One of the first questions that faculty new to teaching writing across the disciplines ask is: how do I add writing to what I’m already doing in my class? Balancing content and writing instruction is a difficult task, and often we feel like we just can’t fit everything in. And while teaching a writing course might carry extra expectations, faculty are often surprised to learn that small writing-to-learn activities can add a lot of value while not requiring a lot of work. Continue reading
As teachers, we recognize that academic success isn’t based only on cognitive abilities; it is also significantly impacted by social practices and emotional well-being. But sometimes, we aren’t always certain how to articulate that for our students. That is why today we are sharing a video from our friend Karyn Kessler, Interim Academic Director of INTO Mason, in which she talks about her five tips for academic success. While she directs her advice to students studying in international contexts, much of it also applies to students studying in their hometowns and the faculty who teach them. We summarize her tips below. Continue reading
A lot faculty struggle to find time to keep up on their research agendas during the semester. Between meetings, teaching, and all of the other things that add up to a faculty member’s work life, time often gets away from us. So, how do we make time for our research and writing? Continue reading
“I hear a lot of writers and a lot of people worry that they’re not good enough, they’re insecure about their writing, they don’t think that they’re a good writer and that nothing is ever going to come of it. And that’s really sad because probably someone saw their writing at some point and was like ‘oh that’s stupid’ and they don’t ever want to write again. So my mentality now has been ‘fuck it, write it,’ if you want to write it then do it.”
Hanna Vandergrift is an English Major at George Mason University.
When it comes to feedback, students often fear the image of a professor armed with red pens, poised to slash away at the words that they have lovingly crafted. As professors, however, we are more often than not trying to give students insight into how we might develop their drafts so that they might move their work forward. But, frequently, the revisions students make don’t seem to connect with the feedback that we give. So we have to wonder: do these painstaking comments really make a difference? Continue reading
In our last post, we discussed the qualities of good feedback. But as many writing teachers know, giving good feedback is only part of the equation; students still need to use that feedback in order to revise their drafts and develop as writers. And this second part of the equation can be a significant challenge for many writing teachers and students alike; as Katherine Gottschalk and Keith Hjortshoj note, drafts can sometimes become “like concrete:” once they begin to set, they aren’t likely to see changes deeper than the surface. So, the question becomes: how do we help students use our feedback and revise their writing? Continue reading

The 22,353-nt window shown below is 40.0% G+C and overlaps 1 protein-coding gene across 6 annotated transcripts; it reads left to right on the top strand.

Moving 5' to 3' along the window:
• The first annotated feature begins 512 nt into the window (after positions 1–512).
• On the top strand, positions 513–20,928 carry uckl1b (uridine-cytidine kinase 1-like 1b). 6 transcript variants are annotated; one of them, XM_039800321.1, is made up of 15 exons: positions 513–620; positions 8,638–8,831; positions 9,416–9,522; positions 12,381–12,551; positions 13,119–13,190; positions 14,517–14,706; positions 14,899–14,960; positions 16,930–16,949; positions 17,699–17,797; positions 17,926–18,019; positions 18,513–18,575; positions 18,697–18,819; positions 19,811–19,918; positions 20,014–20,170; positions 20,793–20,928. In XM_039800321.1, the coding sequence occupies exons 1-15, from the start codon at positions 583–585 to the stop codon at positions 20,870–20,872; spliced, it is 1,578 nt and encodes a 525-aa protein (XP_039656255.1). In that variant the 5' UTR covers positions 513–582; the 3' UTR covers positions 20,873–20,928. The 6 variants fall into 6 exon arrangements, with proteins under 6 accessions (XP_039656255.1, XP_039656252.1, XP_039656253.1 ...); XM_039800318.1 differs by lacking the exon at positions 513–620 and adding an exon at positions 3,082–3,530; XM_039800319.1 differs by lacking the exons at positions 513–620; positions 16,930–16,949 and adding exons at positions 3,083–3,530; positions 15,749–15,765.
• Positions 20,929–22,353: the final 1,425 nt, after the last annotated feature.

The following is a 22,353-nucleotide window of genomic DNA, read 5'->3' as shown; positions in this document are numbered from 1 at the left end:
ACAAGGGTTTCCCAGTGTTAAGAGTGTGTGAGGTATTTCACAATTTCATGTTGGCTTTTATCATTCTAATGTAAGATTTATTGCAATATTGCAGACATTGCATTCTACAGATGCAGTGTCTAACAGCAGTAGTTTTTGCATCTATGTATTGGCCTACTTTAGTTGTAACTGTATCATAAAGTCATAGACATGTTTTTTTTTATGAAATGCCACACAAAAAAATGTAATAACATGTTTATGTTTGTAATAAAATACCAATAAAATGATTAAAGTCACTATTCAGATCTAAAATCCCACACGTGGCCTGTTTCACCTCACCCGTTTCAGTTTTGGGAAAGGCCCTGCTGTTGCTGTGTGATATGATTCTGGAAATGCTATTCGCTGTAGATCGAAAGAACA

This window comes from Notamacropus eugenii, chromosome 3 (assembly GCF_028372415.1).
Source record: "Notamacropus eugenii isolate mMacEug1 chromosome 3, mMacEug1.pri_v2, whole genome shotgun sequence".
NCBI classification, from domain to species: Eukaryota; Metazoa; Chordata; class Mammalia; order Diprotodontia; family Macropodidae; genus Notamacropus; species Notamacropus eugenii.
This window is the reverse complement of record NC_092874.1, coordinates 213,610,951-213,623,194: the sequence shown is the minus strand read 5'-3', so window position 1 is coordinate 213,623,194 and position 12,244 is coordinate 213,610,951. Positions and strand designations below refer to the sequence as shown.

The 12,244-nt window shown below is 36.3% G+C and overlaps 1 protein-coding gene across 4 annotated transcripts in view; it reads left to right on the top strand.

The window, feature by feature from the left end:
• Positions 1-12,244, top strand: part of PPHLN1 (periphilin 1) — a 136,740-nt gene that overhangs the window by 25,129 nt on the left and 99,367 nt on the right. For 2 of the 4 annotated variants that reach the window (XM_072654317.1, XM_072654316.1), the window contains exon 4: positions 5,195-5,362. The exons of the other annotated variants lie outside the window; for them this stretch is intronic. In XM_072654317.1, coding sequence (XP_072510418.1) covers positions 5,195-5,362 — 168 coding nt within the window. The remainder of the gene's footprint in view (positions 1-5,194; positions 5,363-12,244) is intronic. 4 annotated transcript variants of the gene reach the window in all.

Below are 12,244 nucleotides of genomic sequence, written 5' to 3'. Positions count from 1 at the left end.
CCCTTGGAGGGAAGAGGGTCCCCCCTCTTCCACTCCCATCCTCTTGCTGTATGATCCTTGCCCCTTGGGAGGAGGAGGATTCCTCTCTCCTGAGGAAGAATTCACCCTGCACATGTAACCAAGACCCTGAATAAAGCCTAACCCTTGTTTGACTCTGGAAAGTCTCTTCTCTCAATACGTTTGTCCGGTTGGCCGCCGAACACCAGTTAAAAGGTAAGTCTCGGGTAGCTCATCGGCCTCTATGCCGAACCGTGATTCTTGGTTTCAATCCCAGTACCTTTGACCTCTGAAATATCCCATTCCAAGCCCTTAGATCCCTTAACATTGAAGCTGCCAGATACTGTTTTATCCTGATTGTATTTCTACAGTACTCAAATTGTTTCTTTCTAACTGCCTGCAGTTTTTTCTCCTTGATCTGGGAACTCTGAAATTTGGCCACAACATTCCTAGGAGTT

Writing intensive courses are built on the concept that students improve as writers when they are given frequent opportunities to revise their writing based upon feedback from faculty. While providing feedback can seem simple, many writing teachers recognize that the task is complex, and it’s common for faculty to feel unsure of how best to provide feedback on writing. In consultations and informal conversations, faculty often ask us: how do I provide effective feedback, and what should I be mindful of as I provide my student’s feedback? Continue reading
“Writing is a job, a part of my job, a big part of my job actually–research is like 90% of it. And I’m a political scientist, so my work is represented in a written form, at the core of my job description. I wanna be good at it, but I don’t know if I’m good at it… [For my projects], I fill the gap with writing skills, so that’s where I’m struggling right now…I never thought I was a good writer. I think I’m getting better at making things clear, but I still think I have horrible prose. So I doubt myself all the time. Going back to the idea that I can still cut out some of the unnecessary stuff in drafts was just a gradual process that came to make me feel better.”
Byunghwan Son is an Assistant Professor of Global Affairs.
People new to teaching writing aren’t often sure what proven teaching strategies are and whether those practices are linked to research or simply lore.
Doug Hesse addresses concerns that are often posed by many writing teachers in programs across the country, such as Professor Joseph Teller who worries about his students’ writing abilities despite much instructional effort. Hesse, however, attempts to correct Teller’s position by stating that there are proven, research based practices to teach writing. Continue reading